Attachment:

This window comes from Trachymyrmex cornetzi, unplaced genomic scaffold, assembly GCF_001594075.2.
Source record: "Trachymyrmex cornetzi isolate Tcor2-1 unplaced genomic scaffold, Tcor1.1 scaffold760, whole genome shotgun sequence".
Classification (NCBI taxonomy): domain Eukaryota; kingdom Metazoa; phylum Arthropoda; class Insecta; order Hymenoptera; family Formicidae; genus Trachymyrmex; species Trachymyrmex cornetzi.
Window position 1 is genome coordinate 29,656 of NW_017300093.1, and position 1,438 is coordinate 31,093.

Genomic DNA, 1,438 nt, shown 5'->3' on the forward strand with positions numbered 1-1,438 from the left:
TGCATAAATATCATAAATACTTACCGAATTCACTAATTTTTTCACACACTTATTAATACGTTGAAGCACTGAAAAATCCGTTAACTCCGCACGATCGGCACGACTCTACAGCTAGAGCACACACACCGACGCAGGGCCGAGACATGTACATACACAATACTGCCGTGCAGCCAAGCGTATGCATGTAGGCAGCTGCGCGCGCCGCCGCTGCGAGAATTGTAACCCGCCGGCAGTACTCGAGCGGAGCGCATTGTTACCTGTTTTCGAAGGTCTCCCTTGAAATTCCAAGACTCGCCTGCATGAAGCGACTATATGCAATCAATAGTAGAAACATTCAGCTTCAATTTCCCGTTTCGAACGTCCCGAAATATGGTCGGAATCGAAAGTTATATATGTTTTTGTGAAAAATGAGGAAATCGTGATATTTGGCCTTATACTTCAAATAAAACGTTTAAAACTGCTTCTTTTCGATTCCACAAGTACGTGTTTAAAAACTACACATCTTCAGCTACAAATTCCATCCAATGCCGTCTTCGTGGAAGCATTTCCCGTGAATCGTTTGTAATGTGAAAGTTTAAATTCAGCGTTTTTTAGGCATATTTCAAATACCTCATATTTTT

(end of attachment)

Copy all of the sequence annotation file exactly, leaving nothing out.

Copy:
This window comes from Trachymyrmex cornetzi, unplaced genomic scaffold, assembly GCF_001594075.2.
Source record: "Trachymyrmex cornetzi isolate Tcor2-1 unplaced genomic scaffold, Tcor1.1 scaffold760, whole genome shotgun sequence".
Classification (NCBI taxonomy): domain Eukaryota; kingdom Metazoa; phylum Arthropoda; class Insecta; order Hymenoptera; family Formicidae; genus Trachymyrmex; species Trachymyrmex cornetzi.
Window position 1 is genome coordinate 29,656 of NW_017300093.1, and position 1,438 is coordinate 31,093.

Genomic DNA, 1,438 nt, shown 5'->3' on the forward strand with positions numbered 1-1,438 from the left:
TGCATAAATATCATAAATACTTACCGAATTCACTAATTTTTTCACACACTTATTAATACGTTGAAGCACTGAAAAATCCGTTAACTCCGCACGATCGGCACGACTCTACAGCTAGAGCACACACACCGACGCAGGGCCGAGACATGTACATACACAATACTGCCGTGCAGCCAAGCGTATGCATGTAGGCAGCTGCGCGCGCCGCCGCTGCGAGAATTGTAACCCGCCGGCAGTACTCGAGCGGAGCGCATTGTTACCTGTTTTCGAAGGTCTCCCTTGAAATTCCAAGACTCGCCTGCATGAAGCGACTATATGCAATCAATAGTAGAAACATTCAGCTTCAATTTCCCGTTTCGAACGTCCCGAAATATGGTCGGAATCGAAAGTTATATATGTTTTTGTGAAAAATGAGGAAATCGTGATATTTGGCCTTATACTTCAAATAAAACGTTTAAAACTGCTTCTTTTCGATTCCACAAGTACGTGTTTAAAAACTACACATCTTCAGCTACAAATTCCATCCAATGCCGTCTTCGTGGAAGCATTTCCCGTGAATCGTTTGTAATGTGAAAGTTTAAATTCAGCGTTTTTTAGGCATATTTCAAATACCTCATATTTTT